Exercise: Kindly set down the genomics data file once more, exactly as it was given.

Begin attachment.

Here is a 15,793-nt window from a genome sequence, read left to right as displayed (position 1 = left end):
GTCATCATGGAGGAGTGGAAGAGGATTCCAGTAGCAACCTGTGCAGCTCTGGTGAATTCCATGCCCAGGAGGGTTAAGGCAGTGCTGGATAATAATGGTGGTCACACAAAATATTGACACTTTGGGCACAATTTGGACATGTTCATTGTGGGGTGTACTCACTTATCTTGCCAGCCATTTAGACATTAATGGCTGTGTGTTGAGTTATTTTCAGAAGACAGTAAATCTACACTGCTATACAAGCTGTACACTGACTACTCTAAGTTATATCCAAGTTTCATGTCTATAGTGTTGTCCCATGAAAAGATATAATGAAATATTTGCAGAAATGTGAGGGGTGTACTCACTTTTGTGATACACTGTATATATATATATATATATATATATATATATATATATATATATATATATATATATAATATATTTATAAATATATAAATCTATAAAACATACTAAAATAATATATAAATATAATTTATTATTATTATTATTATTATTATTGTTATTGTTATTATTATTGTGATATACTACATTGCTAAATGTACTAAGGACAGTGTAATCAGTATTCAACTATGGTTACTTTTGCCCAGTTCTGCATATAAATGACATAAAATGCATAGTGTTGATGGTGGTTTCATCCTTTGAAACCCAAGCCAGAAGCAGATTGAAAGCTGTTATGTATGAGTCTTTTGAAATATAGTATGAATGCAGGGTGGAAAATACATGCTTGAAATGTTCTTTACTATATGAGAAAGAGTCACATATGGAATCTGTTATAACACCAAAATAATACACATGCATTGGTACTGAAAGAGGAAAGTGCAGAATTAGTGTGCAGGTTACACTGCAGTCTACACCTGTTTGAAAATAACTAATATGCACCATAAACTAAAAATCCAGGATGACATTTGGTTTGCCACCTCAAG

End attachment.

Here is a 15,793-nt window from a genome sequence, read left to right as displayed (position 1 = left end):
GTCATCATGGAGGAGTGGAAGAGGATTCCAGTAGCAACCTGTGCAGCTCTGGTGAATTCCATGCCCAGGAGGGTTAAGGCAGTGCTGGATAATAATGGTGGTCACACAAAATATTGACACTTTGGGCACAATTTGGACATGTTCATTGTGGGGTGTACTCACTTATCTTGCCAGCCATTTAGACATTAATGGCTGTGTGTTGAGTTATTTTCAGAAGACAGTAAATCTACACTGCTATACAAGCTGTACACTGACTACTCTAAGTTATATCCAAGTTTCATGTCTATAGTGTTGTCCCATGAAAAGATATAATGAAATATTTGCAGAAATGTGAGGGGTGTACTCACTTTTGTGATACACTGTATATATATATATATATATATATATATATATATATATATATATATATATATATATAATATATTTATAAATATATAAATCTATAAAACATACTAAAATAATATATAAATATAATTTATTATTATTATTATTATTATTATTGTTATTGTTATTATTATTGTGATATACTACATTGCTAAATGTACTAAGGACAGTGTAATCAGTATTCAACTATGGTTACTTTTGCCCAGTTCTGCATATAAATGACATAAAATGCATAGTGTTGATGGTGGTTTCATCCTTTGAAACCCAAGCCAGAAGCAGATTGAAAGCTGTTATGTATGAGTCTTTTGAAATATAGTATGAATGCAGGGTGGAAAATACATGCTTGAAATGTTCTTTACTATATGAGAAAGAGTCACATATGGAATCTGTTATAACACCAAAATAATACACATGCATTGGTACTGAAAGAGGAAAGTGCAGAATTAGTGTGCAGGTTACACTGCAGTCTACACCTGTTTGAAAATAACTAATATGCACCATAAACTAAAAATCCAGGATGACATTTGGTTTGCCACCTCAAG